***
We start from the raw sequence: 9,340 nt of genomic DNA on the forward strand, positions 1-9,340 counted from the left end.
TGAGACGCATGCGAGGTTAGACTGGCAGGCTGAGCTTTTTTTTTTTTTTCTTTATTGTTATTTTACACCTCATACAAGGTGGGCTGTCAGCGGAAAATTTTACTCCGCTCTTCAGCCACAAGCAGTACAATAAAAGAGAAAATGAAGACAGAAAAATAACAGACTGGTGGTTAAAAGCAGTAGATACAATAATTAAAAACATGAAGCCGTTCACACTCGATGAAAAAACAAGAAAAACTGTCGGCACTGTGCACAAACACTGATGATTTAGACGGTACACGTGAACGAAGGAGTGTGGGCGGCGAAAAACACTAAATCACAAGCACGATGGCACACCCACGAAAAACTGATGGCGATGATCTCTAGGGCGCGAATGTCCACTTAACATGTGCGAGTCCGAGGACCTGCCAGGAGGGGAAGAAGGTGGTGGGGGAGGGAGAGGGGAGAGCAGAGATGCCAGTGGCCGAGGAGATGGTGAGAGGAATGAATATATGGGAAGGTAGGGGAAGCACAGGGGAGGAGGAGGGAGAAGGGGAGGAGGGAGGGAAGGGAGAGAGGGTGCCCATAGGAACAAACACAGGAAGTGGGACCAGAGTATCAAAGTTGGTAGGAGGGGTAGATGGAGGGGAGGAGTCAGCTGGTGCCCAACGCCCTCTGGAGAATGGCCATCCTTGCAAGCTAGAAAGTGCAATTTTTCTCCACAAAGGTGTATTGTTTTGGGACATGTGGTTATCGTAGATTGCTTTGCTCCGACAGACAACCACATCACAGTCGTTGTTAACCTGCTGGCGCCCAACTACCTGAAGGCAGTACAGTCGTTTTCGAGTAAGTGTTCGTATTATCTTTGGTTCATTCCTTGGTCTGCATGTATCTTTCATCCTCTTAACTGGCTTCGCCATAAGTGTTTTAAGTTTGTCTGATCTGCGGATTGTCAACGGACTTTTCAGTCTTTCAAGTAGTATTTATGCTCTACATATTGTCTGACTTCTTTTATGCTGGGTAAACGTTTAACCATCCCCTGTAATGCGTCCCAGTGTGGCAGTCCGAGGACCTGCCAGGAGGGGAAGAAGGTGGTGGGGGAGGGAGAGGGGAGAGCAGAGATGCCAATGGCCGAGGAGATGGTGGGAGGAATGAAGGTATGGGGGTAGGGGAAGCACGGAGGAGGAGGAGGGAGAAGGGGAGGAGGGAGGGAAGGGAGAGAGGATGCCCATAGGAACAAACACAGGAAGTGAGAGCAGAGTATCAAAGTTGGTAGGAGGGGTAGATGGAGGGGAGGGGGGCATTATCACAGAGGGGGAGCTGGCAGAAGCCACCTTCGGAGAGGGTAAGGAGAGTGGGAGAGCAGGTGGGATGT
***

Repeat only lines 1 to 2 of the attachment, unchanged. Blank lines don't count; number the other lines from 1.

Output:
We start from the raw sequence: 9,340 nt of genomic DNA on the forward strand, positions 1-9,340 counted from the left end.
TGAGACGCATGCGAGGTTAGACTGGCAGGCTGAGCTTTTTTTTTTTTTTCTTTATTGTTATTTTACACCTCATACAAGGTGGGCTGTCAGCGGAAAATTTTACTCCGCTCTTCAGCCACAAGCAGTACAATAAAAGAGAAAATGAAGACAGAAAAATAACAGACTGGTGGTTAAAAGCAGTAGATACAATAATTAAAAACATGAAGCCGTTCACACTCGATGAAAAAACAAGAAAAACTGTCGGCACTGTGCACAAACACTGATGATTTAGACGGTACACGTGAACGAAGGAGTGTGGGCGGCGAAAAACACTAAATCACAAGCACGATGGCACACCCACGAAAAACTGATGGCGATGATCTCTAGGGCGCGAATGTCCACTTAACATGTGCGAGTCCGAGGACCTGCCAGGAGGGGAAGAAGGTGGTGGGGGAGGGAGAGGGGAGAGCAGAGATGCCAGTGGCCGAGGAGATGGTGAGAGGAATGAATATATGGGAAGGTAGGGGAAGCACAGGGGAGGAGGAGGGAGAAGGGGAGGAGGGAGGGAAGGGAGAGAGGGTGCCCATAGGAACAAACACAGGAAGTGGGACCAGAGTATCAAAGTTGGTAGGAGGGGTAGATGGAGGGGAGGAGTCAGCTGGTGCCCAACGCCCTCTGGAGAATGGCCATCCTTGCAAGCTAGAAAGTGCAATTTTTCTCCACAAAGGTGTATTGTTTTGGGACATGTGGTTATCGTAGATTGCTTTGCTCCGACAGACAACCACATCACAGTCGTTGTTAACCTGCTGGCGCCCAACTACCTGAAGGCAGTACAGTCGTTTTCGAGTAAGTGTTCGTATTATCTTTGGTTCATTCCTTGGTCTGCATGTATCTTTCATCCTCTTAACTGGCTTCGCCATAAGTGTTTTAAGTTTGTCTGATCTGCGGATTGTCAACGGACTTTTCAGTCTTTCAAGTAGTATTTATGCTCTACATATTGTCTGACTTCTTTTATGCTGGGTAAACGTTTAACCATCCCCTGTAATGCGTCCCAGTGTGGCAGTCCGAGGACCTGCCAGGAGGGGAAGAAGGTGGTGGGGGAGGGAGAGGGGAGAGCAGAGATGCCAATGGCCGAGGAGATGGTGGGAGGAATGAAGGTATGGGGGTAGGGGAAGCACGGAGGAGGAGGAGGGAGAAGGGGAGGAGGGAGGGAAGGGAGAGAGGATGCCCATAGGAACAAACACAGGAAGTGAGAGCAGAGTATCAAAGTTGGTAGGAGGGGTAGATGGAGGGGAGGGGGGCATTATCACAGAGGGGGAGCTGGCAGAAGCCACCTTCGGAGAGGGTAAGGAGAGTGGGAGAGCAGGTGGGATGT